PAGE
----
Religious Freedom Creates Unity for Israel

As an advocate for the expansion of religious options in Israeli Jewish life, news of an aggressive effort by US Orthodox activists striving to block any change to Israel’s Orthodox monopoly must be viewed as a “call to action.” At the same time, it serves as a “call to celebration” of what the Masorti (Conservative) Movement of Israel is creating for the entire Israeli society.

As reported in the Forward, the Agudath Israel-associated Am Echad organization’s advocacy mission to Israel is a direct challenge to the essential work of Masorti-Conservative Jews — as well as to Reform and many others who are seeking diverse Jewish paths in the Jewish state.

These Orthodox activists are correct to note that they are an important constituency in the Diaspora and should not be disregarded. Masorti is dedicated to Jewish pluralism, and so welcomes all elements of the Diaspora Jewish community to raise concerns and use their voices with the Israeli government. I would note, however, that the Orthodox and ultra-Orthodox movements in the United States represent only 9% of the community (Pew Report, 2020) a fact that the Israeli government must take into account when devising responses to the religious concerns and needs of Diaspora Jewry.

Masorti Israel, and its Diaspora supporters, will continue to insist and advocate that our Judaism be fully recognized by the Israeli authorities, and that equal treatment and equal funding from government sources be provided. While the Agudath Israel-associated Am Echad seeks to limit Jewish life in Israel to their particularistic vision, Masorti will advocate tirelessly for freedom of choice, that government policies, and most importantly religious life on the ground in Israel, serve all Israeli Jews. Jewish practice can and should be a source of social and family cohesion, not anger and division.

To illustrate what Masorti means to Israel, we need look only to a Bar Mitzvah that was recently celebrated at Masorti Congregation VeAhavta in Zichron Yaacov under the guidance of Rabbi Elisha Wolfin. Here, a classic Israeli mixed family had the opportunity to experience how Masorti Jewish life enriched their family in profound ways.

This family includes a father; an older Baal Teshuva son from a previous marriage; a mother who is a secular former Kibbutznik; her father – the Bar Mitzvah boy’s grandfather – who was raised very religious, but turned his back to religious life, became a Kibbutznik and a senior IDF officer, never ever wanting to have anything to do with religion ever again.

This sounds like the basis for deep religious and family conflict. And it most certainly would be in either a strictly Orthodox or a militantly secular Israeli content. But that is where Masorti comes in.

As Rabbi Elisha says, “We feel a real sense of mission, knowing that we bring a Judaism that heals.”

Masorti, in service to all Israel and all Jewish Israelis, created a powerful religious and community event for this entire family. At the close of the Bar Mitzvah, Rabbi Wolfin reports the joyous family surrounded him with a warm embrace.

The mother: “I could not have done my son’s Bar Mitzvah any other way. We just would not have an Aliyah LaTorah if you guys were not around.”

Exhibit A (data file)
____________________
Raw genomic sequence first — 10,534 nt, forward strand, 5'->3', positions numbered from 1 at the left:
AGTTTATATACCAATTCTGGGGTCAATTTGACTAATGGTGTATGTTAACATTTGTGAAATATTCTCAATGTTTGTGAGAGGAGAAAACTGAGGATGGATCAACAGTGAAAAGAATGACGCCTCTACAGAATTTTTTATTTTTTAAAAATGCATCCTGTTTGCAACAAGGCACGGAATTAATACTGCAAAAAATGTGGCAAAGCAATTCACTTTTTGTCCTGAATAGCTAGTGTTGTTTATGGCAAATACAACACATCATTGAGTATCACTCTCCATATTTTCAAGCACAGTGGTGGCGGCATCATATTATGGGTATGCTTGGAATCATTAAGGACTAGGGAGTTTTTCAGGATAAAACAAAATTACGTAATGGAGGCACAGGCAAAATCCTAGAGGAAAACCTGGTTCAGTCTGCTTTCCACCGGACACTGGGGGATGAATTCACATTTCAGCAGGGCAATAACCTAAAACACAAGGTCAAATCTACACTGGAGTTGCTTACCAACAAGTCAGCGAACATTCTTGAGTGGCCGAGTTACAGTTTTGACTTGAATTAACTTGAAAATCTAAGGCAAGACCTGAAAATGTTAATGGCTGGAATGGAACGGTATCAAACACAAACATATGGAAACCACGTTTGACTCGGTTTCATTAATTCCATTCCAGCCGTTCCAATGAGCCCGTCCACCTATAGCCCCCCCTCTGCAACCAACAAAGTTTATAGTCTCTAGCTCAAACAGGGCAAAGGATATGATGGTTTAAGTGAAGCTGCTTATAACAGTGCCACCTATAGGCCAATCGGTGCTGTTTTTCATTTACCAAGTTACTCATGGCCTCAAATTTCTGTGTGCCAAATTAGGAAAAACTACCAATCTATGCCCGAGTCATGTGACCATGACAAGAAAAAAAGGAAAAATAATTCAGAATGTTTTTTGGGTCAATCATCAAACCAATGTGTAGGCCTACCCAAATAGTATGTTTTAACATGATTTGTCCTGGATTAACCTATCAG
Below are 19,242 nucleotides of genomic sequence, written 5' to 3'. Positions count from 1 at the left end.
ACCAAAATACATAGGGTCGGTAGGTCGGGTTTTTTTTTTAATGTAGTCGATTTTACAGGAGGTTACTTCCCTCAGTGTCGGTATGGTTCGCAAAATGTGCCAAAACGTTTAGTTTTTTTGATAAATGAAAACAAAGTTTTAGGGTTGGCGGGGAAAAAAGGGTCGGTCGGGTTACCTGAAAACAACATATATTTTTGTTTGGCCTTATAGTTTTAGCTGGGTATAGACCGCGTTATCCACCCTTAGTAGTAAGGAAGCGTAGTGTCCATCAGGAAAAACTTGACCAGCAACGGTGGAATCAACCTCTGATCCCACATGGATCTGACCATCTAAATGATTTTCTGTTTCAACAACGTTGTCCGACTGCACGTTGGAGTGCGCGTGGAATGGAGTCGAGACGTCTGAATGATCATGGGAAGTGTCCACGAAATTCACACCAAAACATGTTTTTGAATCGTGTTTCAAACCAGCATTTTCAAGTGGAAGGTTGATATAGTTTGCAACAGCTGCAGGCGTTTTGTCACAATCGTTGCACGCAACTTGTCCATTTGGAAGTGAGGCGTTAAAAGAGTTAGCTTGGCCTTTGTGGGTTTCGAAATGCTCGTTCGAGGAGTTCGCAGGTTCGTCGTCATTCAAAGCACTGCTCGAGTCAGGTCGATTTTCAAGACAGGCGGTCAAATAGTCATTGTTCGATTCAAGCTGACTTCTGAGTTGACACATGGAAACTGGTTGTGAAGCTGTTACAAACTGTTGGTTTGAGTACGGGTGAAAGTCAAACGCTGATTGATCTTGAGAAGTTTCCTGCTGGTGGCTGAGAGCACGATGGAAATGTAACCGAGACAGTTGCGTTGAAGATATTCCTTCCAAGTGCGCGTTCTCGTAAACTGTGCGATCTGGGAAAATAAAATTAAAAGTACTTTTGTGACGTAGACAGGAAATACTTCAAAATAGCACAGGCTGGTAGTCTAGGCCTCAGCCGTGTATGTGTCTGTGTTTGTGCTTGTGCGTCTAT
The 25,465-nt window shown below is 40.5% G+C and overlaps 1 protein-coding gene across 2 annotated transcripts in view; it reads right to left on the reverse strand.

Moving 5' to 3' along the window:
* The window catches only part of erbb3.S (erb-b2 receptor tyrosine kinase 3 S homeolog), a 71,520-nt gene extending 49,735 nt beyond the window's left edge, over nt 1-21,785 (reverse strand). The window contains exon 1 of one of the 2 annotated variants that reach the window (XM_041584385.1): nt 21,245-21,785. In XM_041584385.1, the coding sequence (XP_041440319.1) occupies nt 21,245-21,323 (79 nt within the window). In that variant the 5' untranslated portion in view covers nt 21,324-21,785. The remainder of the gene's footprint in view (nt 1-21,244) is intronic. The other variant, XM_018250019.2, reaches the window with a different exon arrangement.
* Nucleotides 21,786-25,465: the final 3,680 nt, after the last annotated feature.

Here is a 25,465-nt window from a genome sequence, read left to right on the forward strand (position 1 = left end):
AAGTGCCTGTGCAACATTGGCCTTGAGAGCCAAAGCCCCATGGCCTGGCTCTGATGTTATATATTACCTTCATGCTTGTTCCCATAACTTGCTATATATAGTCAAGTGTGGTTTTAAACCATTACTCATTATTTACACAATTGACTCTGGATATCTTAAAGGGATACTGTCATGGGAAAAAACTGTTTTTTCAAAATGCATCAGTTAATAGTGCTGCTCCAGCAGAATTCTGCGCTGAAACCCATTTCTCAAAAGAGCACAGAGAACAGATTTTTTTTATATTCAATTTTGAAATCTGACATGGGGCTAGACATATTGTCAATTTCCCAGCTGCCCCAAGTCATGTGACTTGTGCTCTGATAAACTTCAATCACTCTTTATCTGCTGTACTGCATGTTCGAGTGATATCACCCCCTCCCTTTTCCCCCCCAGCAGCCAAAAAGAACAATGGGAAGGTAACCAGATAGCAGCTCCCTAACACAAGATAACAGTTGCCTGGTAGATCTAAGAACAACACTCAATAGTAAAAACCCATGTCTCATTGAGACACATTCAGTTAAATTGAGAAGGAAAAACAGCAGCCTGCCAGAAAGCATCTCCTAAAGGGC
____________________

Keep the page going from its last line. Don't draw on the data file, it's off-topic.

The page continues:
The father (whispering): “You won’t believe it, my frum son loved it. I was so nervous. And so did my wife… Wow, you allowed us to unite around our son’s Bar Mitzvah. That’s never happened before!”
The grandfather (booming voice): “You know?!? If this was the Jewish style when I was growing up, I would still be religious today, I wouldn’t have to run all the way to the Shomer Hatzair kibbutz and close the door on anything Jewish. You really made me miss all the sweetness that I left behind.”
The frum son: “Kol Hakavod. This is the only way to get my brother and his peers to cherish our tradition. I’ve tried and failed. Now I see why he loved coming to classes. Thank you!”

This family is a microcosm of the reality of Jewish life in Israel. They are not all Masorti-Conservative Jews, and likely returned to their personal Jewish identities after the final mazal tov was offered to the Bar Mitzvah boy. But for Masorti Israel, this is a true success. And it is not an isolated instance. Over 800,000 Israeli Jews identify as Masorti or other liberal streams. (Rising Streams, JPPI 2018) More and more Israelis are choosing Masorti for their Bar and Bat Mitzvahs, their marriages, and other key religious and life cycle celebrations.

Masorti advocacy, and the religious and educational institutions Masorti is seeking to build and strengthen, are there for this entire family, and for the entire people. The purpose of advocacy for space and recognition at the Kotel, and a pluralistic approach to life cycle and religious practices, is to create freedom of choice and greater opportunities – day in and day out – for Israeli Jewish families to find meaning and connection to the Jewish tradition, however they personally experience it.

Let Am Echad engage in the battle of ideas. This is their right in a democratic society. But we will not rest in this struggle for equal treatment until every Israeli Jew has the opportunity to fulfill the calling of their Jewish soul, and that Israeli Jewish families can be united, not fractured, by Israeli Jewish life. And, notwithstanding continued discrimination, Masorti will continue to build this unified Israel, one Bar Mitzvah – and one Bat Mitzvah – at a time.

About the Author
Gideon Aronoff serves as Executive Director of the Masorti Foundation for Conservative Judaism in Israel, and has over 35 years of Jewish communal service experience. He previously served in executive roles at Ameinu, HIAS and in the Soviet Jewry Movement. Aronoff is a graduate of Brandeis University and Cornell Law School, and lives in West Orange, NJ.
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